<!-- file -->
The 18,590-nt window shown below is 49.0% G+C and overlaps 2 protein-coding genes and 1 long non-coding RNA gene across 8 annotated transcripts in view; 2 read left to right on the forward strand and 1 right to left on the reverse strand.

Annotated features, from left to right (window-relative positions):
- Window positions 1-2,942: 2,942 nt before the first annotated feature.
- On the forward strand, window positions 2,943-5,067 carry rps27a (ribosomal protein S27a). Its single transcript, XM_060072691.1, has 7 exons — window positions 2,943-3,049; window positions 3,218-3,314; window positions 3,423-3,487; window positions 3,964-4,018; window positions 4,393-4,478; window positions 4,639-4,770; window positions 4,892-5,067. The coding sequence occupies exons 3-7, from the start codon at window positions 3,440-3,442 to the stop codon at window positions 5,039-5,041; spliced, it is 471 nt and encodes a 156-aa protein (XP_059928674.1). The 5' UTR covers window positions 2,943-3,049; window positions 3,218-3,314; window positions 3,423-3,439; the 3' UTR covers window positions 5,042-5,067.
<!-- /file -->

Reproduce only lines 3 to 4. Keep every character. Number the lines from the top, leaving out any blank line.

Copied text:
- Window positions 1-2,942: 2,942 nt before the first annotated feature.
- On the forward strand, window positions 2,943-5,067 carry rps27a (ribosomal protein S27a). Its single transcript, XM_060072691.1, has 7 exons — window positions 2,943-3,049; window positions 3,218-3,314; window positions 3,423-3,487; window positions 3,964-4,018; window positions 4,393-4,478; window positions 4,639-4,770; window positions 4,892-5,067. The coding sequence occupies exons 3-7, from the start codon at window positions 3,440-3,442 to the stop codon at window positions 5,039-5,041; spliced, it is 471 nt and encodes a 156-aa protein (XP_059928674.1). The 5' UTR covers window positions 2,943-3,049; window positions 3,218-3,314; window positions 3,423-3,439; the 3' UTR covers window positions 5,042-5,067.